### Merge branch 'master' of git.fmrib.ox.ac.uk:yqzheng1/archive

parents 015d13c1 08f951d5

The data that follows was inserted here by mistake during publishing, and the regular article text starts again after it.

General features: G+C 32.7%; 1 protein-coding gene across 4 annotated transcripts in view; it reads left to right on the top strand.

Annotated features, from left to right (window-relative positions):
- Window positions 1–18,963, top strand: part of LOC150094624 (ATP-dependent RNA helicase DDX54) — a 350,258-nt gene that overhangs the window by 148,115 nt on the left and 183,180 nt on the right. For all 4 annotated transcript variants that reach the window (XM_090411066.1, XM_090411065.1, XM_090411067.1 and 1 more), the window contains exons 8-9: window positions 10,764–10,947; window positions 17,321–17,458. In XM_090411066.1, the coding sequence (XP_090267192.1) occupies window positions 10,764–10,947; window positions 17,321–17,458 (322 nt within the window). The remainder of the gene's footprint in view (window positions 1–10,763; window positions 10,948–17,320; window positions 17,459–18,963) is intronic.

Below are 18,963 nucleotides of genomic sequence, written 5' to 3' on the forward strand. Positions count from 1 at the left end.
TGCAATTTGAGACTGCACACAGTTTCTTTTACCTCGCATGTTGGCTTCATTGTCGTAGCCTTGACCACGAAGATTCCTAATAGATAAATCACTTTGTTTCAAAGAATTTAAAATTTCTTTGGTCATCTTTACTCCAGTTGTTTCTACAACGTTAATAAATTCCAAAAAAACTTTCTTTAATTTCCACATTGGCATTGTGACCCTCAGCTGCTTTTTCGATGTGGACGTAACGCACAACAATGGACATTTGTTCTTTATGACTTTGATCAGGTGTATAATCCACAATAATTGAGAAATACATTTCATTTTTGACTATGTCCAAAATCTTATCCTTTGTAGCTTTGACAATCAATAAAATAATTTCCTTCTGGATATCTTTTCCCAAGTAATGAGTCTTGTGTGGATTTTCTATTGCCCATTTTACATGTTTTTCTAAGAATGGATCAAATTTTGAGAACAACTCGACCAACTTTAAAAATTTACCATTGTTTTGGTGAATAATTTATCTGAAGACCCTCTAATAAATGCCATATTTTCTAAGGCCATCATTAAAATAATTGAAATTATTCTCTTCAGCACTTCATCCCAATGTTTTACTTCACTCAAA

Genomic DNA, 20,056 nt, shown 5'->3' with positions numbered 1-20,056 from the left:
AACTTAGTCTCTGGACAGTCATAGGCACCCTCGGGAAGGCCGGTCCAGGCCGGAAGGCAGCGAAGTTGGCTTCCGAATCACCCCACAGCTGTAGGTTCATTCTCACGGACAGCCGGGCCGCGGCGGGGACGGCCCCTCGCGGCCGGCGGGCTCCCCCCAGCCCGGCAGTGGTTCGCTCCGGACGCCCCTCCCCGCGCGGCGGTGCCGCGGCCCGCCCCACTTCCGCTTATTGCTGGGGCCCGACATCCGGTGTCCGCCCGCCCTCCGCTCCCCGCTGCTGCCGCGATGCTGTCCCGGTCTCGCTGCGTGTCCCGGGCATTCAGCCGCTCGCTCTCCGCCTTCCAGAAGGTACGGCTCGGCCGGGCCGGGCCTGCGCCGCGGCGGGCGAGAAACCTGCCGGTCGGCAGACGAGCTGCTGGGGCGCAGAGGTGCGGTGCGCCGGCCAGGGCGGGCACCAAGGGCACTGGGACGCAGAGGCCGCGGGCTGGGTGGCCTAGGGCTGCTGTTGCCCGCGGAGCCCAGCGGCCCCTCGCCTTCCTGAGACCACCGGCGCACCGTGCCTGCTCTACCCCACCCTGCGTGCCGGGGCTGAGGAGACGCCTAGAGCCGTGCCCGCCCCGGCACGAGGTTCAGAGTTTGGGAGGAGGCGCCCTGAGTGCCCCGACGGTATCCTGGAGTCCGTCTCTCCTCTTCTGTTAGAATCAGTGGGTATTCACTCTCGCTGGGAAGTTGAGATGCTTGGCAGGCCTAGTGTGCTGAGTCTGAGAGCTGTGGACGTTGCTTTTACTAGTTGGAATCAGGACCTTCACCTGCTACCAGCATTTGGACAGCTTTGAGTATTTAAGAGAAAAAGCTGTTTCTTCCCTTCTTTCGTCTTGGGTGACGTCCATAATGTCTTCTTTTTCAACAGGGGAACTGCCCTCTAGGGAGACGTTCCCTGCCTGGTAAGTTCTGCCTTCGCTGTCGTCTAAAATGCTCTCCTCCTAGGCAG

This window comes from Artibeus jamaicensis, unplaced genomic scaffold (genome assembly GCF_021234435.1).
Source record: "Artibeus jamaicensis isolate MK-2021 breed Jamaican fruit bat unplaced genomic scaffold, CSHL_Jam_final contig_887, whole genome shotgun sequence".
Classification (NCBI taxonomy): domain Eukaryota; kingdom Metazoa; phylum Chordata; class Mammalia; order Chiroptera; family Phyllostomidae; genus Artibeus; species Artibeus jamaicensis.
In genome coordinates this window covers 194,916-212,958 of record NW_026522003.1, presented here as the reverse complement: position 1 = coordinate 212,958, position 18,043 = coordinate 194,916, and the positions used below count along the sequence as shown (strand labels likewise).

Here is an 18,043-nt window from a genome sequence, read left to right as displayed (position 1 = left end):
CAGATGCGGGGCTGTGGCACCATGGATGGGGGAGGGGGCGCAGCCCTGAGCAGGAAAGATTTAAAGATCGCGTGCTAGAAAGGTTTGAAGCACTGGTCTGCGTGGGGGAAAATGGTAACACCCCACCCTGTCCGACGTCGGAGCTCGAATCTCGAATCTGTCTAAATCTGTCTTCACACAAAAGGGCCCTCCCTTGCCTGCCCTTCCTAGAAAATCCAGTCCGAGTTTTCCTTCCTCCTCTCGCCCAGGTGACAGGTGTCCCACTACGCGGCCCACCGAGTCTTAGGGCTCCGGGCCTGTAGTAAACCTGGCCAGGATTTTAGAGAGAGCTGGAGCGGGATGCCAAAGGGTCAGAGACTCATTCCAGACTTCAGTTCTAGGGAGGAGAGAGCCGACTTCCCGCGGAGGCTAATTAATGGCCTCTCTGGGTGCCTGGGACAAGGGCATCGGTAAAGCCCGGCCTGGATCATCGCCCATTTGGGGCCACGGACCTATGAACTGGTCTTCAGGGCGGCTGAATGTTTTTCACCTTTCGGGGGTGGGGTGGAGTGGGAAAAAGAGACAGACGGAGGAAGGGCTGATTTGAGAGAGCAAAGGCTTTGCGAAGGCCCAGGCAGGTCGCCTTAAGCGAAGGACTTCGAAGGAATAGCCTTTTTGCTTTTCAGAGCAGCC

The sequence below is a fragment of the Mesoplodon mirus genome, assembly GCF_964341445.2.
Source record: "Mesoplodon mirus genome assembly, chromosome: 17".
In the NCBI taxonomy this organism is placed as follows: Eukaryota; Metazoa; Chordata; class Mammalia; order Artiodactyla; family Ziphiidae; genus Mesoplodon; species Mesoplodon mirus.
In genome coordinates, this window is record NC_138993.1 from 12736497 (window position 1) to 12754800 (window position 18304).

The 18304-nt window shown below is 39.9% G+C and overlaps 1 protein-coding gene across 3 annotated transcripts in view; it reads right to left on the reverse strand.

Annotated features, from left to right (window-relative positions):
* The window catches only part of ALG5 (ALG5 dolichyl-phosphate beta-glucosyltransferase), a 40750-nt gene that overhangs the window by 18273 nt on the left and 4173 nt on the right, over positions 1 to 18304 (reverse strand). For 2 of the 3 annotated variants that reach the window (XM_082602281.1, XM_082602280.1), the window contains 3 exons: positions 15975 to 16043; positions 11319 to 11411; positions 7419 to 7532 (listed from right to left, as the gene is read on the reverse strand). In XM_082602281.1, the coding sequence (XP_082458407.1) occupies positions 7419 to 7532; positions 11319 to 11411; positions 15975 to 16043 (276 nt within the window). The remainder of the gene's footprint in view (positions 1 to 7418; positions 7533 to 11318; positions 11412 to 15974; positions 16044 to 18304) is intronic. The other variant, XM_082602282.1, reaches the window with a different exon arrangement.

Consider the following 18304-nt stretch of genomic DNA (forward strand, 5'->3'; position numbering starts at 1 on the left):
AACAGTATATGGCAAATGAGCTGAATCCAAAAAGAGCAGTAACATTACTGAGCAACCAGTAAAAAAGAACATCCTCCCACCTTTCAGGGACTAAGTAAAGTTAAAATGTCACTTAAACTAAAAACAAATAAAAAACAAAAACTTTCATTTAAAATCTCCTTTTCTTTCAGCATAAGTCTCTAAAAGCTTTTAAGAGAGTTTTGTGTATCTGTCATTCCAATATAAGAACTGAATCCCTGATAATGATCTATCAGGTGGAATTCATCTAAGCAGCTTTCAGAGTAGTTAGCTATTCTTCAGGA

## Fusion of High-quality and low-quality classification models ### Graphical models ![diagram1](/figs/2021JUL01/diagram-20210630-2.png) ### Panel A - (the most basic) model formulation (with classical ARD priors) The model for high quality data classification follows a regression form with ARD priors. The low-quality model is trained by marginalising over the posterior distribution of the high quality coefficients $\mathbf{w}^{H}$ to give (the distribution of) a set of low-quality coefficients (with ARD priors likewise). #### On the high quality data. - Suppose $\mathbf{X}^{H}$ is the $v\times d$ feature matrix (e.g. connectivity profiles of $v$ voxels). $\mathbf{t}$ is the $v\times 1$ labels (0-1 variables). $\mathbf{w}$ is the $d\times 1$ coefficients, and $\mathbf{y}=\sigma(\mathbf{X}^{H}\mathbf{w})$ determines the probability for each class. - Here we adopt the Relevance Vector Machine (RVM) with ARD prior to find $\mathbf{w}$. Suppose $\mathbf{w}$ has a prior distribution $\mathcal{N}(\mathbf{0}, \text{diag}(\alpha_{i}^{-1}))$. We hope $\alpha_{i}$ is driven to Inf, if the associated feature is useless for prediction. - The posterior distribution $P(\mathbf{w}|\mathbf{X}^{H}, \mathbf{t}, \alpha_1,...\alpha_d)$ can be found by maximising math P(\mathbf{w}|\mathbf{X}^{H}, \mathbf{t}, \alpha_1,...\alpha_d) \propto P(\mathbf{t}|\mathbf{X}^{H}, \mathbf{w}, \alpha_1,...\alpha_d)P(\mathbf{w}|\alpha_1,...\alpha_d)  using Newton-Raphason algorithm. Suppose $P(\mathbf{w}|\mathbf{X}^{H}, \mathbf{t}, \alpha_1,...\alpha_d)\sim\mathcal{N}(\mathbf{w}^{*}, \mathbf{H}^{-1})$. By marginalising over the posterior of $\mathbf{w}$ (using Laplace Approximation), we can find $\alpha_1,...\alpha_d$ by maximising type-II likelihood (evidence) math P(\mathbf{t}|\mathbf{X}^{H}, \alpha_1,...\alpha_d) = \int P(\mathbf{t}|\mathbf{X}^{H}, \mathbf{w})P(\mathbf{w}|\mathbf{X}^{H}, \mathbf{t}, \alpha_1,...\alpha_d) \text{d}\mathbf{w}  #### On the low quality data. - Suppose $\mathbf{X}^{L}$ is the connectivity profiles of the voxels in low quality image. Here we seed to predict $\mathbf{t}$ using $\mathbf{X}^{L}$, aided by high quality training. We assume both $\mathbf{X}^{L}$ and $\mathbf{X}^{H}$ share the same set of $\mathbf{t}$ and $\mathbf{y}$. - Different from the high quality data, we assume $y=\sigma(X^{L}\mathbf{w} + X^{L}\Delta\mathbf{w})$, where the posterior distribution of $\mathbf{w}$ is derived from training on the high quality data, i.e., $P(\mathbf{w}|\mathbf{X}^{H}, \mathbf{t}, \alpha_1,...\alpha_d)$, and the additional weights $\Delta\mathbf{w}$ has a prior distribution $\mathcal{N}(0, \text{diag}(\beta_{i}^{-1}))$. These additional weights are introduced to adapt the model towards low quality features. - Similarly, we find the posterior of $\Delta\mathbf{w}$ by maximising the posterior math P(\Delta\mathbf{w}|\mathbf{t}, \mathbf{H}^{L}, \mathbf{w}, \beta_1,...\beta_d) \propto P(\mathbf{t}|\mathbf{X}^{L},\Delta\mathbf{w}, \mathbf{w})P(\Delta\mathbf{w} | \beta_1,...\beta_d)  Thus the posterior of $\Delta\mathbf{w}$ depends on $\mathbf{w}$. - To estimate $\beta_1, ...,\beta_d$, we estimate the type-II likelihood by marginalising $\Delta\mathbf{w}$ and $\mathbf{w}$ math P(\mathbf{t} | \mathbf{X}^{L},\beta_1,...\beta_d,\alpha_1,...\alpha_d)=\int P(\mathbf{t} | \mathbf{X}^{L}, \Delta\mathbf{w},\mathbf{w})P(\Delta\mathbf{w}|\mathbf{t}, \mathbf{X}^{L}, \mathbf{w}, \beta_1,...\beta_d)P(\mathbf{w}|\mathbf{X}^{H}, \mathbf{t}, \alpha_1,...\alpha_d)\text{d}\Delta\mathbf{w}\text{d}\mathbf{w}  which is intractable... We thus generate samples of $P(\mathbf{w}|\mathbf{X}^{H}, \mathbf{t}, \alpha_1,...\alpha_d)$ to calculate the integral, and use Laplace approximation for the posterior of $\Delta\mathbf{w}$. #### Prediction on the low quality data. - With $\alpha_1,...\alpha_d,\beta_1,...\beta_d$ estimated, we can calculate the true posterior of $\Delta\mathbf{w}$ and $\mathbf{w}$. - For a new voxel, the probability math P(t=1|\mathbf{x}^{L}...)=\int\sigma(\mathbf{x}^{L}\mathbf{w}+\mathbf{x}^{L}\Delta\mathbf{w})P(\Delta\mathbf{w}|\mathcal{D},\mathbf{w}, \beta_1,...\beta_d)P(\mathbf{w}|\mathcal{D}, \alpha_1,...\alpha_d)\text{d}\Delta\mathbf{w}\text{d}\mathbf{w}  where $\mathcal{D}$ is previous training data. ---- ## Simulation results We generated $\mathbf{X}^{H}$ of varying sizes, 1000x100, 1000x500, 1000x1000, 1000x1500. They are generated by julia n = 1000 # number of samples d = 1500 # number of features # generate feature matrices - high quality Xtrain, Xtest = (randn(n, d) for _ ∈ 1:2) # low quality -- some columns are noisier noise_col = rand(1:d, Int(d * 0.2)) # 20% of the columns are noiser XLtrain = copy(Xtrain) XLtrain[:, noise_col] .+= randn(n, Int(d * 0.2)) XLtest = copy(Xtest) XLtest[:, noise_col] .+= randn(n, Int(d * 0.2)) [x .= exp.(x) for x ∈ [Xtrain, Xtest, XLtrain, XLtest]] # generate high quality coefficients - 60% of the coefficients are zeros. w=randn(d); w[rand(1:d, Int(d*0.6))] .= 0. ytrain= logistic.(Xtrain*w); ytest = logistic.(Xtest * w) ttrain = [x > 0.5 ? 1 : 0 for x in ytrain] ttest = [x > 0.5 ? 1: 0 for x in ytest] # low quality -- some columns are zero zero_col = rand(1:d, Int(d * 0.05)) # 5% of the columns are zero [x .= exp.(x) for x ∈ [Xtrain, Xtest]] XLtrain = copy(Xtrain) XLtrain[:, zero_col] .= 0. XLtest = copy(Xtest) XLtest[:, zero_col] .= 0. # low quality -- more outliers outlier_row = rand(1:d, Int(d * 0.01)) # 1% outliers XLtrain = copy(Xtrain) XLtrain[outlier_row, :] .+= randn(Int(d * 0.01), d) XLtest = copy(Xtest) XLtest[outlier_row, :] .+= randn(Int(d * 0.01), d) [x .= exp.(x) for x ∈ [Xtrain, Xtest, XLtrain, XLtest]]  And we compared three methods: - Blue: High + Low training - Red: trained on low quality data - Orange: Lasso Logistic regression. ![accuracy](/figs/accuracy.svg) ![dice](/figs/dice.svg) When $d >> n$, Lasso appears superior to the others. ### Panel B - with structured ARD priors (in progress). #### On the high quality data Instead of using ARD priors $\mathbf{w}\sim\mathcal{N}(0, \text{diag}(\alpha_1,...\alpha_d))$, we assume the hyperparamters have a underlying structure, e.g., $\mathbf{w}\sim\mathcal{N}(0, \text{diag}(\exp(\mathbf{u}))$, where $\mathbf{u}$ is a Gaussian Process $\mathbf{u}\sim\mathcal{N}(\mathbf{0}, \mathbf{C}_{\Theta})$ such that neighbouring features (i.e., adjoining/co-activating voxels) share similar sparsity. [(Ref)](https://proceedings.neurips.cc/paper/2014/file/f9a40a4780f5e1306c46f1c8daecee3b-Paper.pdf) #### On the low quality data The low-quality coefficients have similar structured ARD priors (exp of a Gaussian Process) that may not share the same hyperparameters with the high-quality coefficients' priors. We seek to solve the hyperparameters for the low-quality classification model, marginalising over the posteriors of the high-quality model. ### Panel C - with structured spike-and-slab priors (in progress). #### On the high quality data Similarly, instead of using ARD priors, we assume the coefficients have spike-and-slab priors with latent variables $\gamma_i^{H}, i=1,2,...d$, where $\gamma_i\sim\text{Bernoulli}(\sigma(\theta))$. The hyperparameter $\theta$ can be a Gaussian Process. [(ref)](https://ohbm.sparklespace.net/srh-2591/) #### On the low quality data The low quality coefficients have similar spike-and-slab priors to enforce sparsity.